Anna Nyawichar of Unity State is one of 22 women who is changing the face of farming in South Sudan. Following the conflict in Unity State when Anna fled her home and became a refugee at the Protection of Civilians (POC) site being run by United Nations Mission in South Sudan (UNMISS), Anna has now returned home, determined to make a better future for herself and her family.
Anna and 22 other returnees have joined the JAM and Food and Agriculture Organisation (FAO) where she is being taught how to farm vegetables and fish. For many it may seem perfectly natural for women to be involved in food production and business, but in South Sudan, Anna’s journey from returnee to farmer is quite simply revolutionary.
Women in South Sudanese culture in the Unity State have very few rights and face daily struggles with gender equality, poor economic opportunities, a lack of judicial protection, child marriage, isolation and sexual exploitation. Limited land rights for women also mean that most are only allowed to assist men with food production and almost no women are involved in the creation of their own wealth.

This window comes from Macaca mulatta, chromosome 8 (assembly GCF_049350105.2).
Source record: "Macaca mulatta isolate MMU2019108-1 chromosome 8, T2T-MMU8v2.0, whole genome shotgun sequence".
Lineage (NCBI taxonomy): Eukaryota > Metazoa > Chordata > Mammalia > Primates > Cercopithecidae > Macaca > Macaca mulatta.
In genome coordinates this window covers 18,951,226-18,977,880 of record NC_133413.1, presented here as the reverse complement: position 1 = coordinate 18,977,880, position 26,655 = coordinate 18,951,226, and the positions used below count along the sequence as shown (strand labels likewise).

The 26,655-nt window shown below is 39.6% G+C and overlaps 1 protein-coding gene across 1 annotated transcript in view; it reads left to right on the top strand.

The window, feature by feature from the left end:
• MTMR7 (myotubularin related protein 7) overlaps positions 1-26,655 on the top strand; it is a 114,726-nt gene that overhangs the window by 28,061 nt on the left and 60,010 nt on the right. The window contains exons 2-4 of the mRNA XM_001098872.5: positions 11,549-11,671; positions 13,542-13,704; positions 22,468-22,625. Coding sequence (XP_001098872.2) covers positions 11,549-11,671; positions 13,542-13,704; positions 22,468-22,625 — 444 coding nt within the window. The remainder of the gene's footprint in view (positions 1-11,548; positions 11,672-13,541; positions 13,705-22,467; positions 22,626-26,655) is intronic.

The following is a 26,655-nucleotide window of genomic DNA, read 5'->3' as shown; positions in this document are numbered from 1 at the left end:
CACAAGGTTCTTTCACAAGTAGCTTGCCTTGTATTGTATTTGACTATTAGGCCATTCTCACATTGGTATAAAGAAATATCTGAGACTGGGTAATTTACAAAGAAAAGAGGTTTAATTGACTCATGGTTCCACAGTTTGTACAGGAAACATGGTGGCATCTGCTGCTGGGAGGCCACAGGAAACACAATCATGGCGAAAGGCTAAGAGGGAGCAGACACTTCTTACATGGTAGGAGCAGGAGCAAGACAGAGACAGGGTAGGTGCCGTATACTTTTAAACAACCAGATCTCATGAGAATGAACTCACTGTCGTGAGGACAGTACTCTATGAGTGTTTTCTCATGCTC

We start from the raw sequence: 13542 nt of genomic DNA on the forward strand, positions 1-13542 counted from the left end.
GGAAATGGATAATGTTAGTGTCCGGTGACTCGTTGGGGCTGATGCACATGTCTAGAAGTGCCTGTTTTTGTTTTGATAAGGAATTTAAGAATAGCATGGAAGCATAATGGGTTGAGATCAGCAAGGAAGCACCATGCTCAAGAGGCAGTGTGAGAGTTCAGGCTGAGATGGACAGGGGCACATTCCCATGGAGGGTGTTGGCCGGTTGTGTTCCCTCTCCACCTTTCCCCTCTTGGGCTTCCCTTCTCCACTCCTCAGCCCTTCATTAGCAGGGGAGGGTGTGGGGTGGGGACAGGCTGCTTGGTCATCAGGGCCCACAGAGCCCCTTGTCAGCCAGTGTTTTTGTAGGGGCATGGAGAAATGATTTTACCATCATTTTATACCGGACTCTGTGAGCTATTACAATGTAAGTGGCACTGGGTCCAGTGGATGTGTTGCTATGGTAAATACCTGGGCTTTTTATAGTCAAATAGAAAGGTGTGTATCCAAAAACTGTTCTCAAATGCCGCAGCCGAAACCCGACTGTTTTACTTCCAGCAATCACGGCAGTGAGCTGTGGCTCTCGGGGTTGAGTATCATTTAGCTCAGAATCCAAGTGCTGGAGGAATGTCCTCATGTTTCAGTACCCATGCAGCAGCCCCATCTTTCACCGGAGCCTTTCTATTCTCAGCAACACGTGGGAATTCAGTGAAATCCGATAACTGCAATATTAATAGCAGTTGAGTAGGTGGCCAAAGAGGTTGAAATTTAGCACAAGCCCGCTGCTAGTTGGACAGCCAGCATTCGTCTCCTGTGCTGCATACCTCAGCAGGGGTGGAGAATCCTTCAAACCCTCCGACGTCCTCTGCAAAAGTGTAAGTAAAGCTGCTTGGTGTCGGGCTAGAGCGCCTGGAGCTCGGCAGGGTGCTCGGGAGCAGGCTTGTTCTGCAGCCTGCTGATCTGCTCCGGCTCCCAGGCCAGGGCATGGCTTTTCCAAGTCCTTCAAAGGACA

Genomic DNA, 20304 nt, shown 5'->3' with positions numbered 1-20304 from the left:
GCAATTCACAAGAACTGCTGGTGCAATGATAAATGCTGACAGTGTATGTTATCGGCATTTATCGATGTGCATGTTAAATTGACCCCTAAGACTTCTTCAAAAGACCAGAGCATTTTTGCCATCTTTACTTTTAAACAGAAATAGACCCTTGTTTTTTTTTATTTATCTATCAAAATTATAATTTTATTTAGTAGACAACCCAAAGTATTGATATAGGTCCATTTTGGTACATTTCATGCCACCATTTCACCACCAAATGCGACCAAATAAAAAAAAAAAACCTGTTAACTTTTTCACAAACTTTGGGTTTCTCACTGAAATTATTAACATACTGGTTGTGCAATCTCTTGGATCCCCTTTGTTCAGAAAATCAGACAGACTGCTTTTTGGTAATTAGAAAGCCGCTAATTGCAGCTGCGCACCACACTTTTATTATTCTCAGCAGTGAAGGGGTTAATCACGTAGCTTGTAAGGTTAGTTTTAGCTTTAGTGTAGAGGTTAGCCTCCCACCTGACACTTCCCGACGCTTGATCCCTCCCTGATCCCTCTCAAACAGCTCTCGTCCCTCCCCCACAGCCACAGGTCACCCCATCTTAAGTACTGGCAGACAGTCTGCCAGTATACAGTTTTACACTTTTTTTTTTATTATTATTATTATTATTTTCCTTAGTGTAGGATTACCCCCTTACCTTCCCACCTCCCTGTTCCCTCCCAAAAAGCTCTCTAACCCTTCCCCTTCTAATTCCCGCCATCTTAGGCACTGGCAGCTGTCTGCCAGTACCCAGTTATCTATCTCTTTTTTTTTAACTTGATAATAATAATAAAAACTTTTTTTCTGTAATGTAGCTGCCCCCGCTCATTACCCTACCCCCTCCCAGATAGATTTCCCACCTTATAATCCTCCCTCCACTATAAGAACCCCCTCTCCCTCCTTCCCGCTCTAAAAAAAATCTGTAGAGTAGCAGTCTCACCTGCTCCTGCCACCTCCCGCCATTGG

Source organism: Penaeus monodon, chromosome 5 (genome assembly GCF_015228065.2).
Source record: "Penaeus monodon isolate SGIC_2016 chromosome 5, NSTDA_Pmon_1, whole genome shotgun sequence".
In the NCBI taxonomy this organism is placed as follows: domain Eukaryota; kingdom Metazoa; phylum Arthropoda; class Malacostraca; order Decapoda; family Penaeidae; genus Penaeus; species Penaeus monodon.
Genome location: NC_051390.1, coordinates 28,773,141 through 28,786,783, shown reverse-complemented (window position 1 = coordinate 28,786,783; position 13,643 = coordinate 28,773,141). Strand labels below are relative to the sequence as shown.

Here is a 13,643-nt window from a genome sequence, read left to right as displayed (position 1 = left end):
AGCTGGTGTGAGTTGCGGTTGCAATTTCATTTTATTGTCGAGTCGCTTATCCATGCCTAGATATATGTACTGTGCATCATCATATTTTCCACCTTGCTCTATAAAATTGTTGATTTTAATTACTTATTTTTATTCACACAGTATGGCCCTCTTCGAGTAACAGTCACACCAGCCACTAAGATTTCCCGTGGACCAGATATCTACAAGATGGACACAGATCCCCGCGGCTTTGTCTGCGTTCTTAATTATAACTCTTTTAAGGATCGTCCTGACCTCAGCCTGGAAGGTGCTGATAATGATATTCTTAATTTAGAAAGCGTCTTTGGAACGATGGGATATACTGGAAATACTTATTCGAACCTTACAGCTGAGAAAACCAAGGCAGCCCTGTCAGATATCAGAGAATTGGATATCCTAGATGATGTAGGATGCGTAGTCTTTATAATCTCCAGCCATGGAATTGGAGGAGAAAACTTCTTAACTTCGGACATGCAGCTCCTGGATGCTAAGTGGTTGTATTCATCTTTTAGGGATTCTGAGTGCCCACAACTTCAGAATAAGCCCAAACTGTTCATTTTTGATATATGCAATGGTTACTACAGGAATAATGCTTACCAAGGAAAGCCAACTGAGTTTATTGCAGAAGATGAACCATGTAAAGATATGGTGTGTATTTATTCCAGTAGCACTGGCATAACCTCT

JAM’s Food Security and Livelihoods Programming has provided Anna and her fellow women farmers with vegetable farming kits or fishing kits, along with ongoing training and mentoring on better farming techniques. The program sets up a learning base from which beneficiaries are shown the skills they need to care for their crops through the different stages of growth.
Anna and group manage the demonstration plot. “The most challenging part of a woman-led vegetable plot has been to motivate women to get involved and take leadership in vegetable production.” Says Anna “For years we have been missing the basic input like seeds and information on how to care for plants.” She says.
With the JAM and FAO contributions of tomato, okra, pumpkin, collard and onion seeds, Anna and her group of women farmers are well on their way to more independence, security and a brighter future.
Unity State is one of the harshest areas to live, not only from a climate perspective but also due to conflict-related complications and cultural challenges. With your help in contributions, we could reach many more households in an effort to increase food security through farming and fishing education.
If you’d like to contribute and help empower more women like Ann, learn more here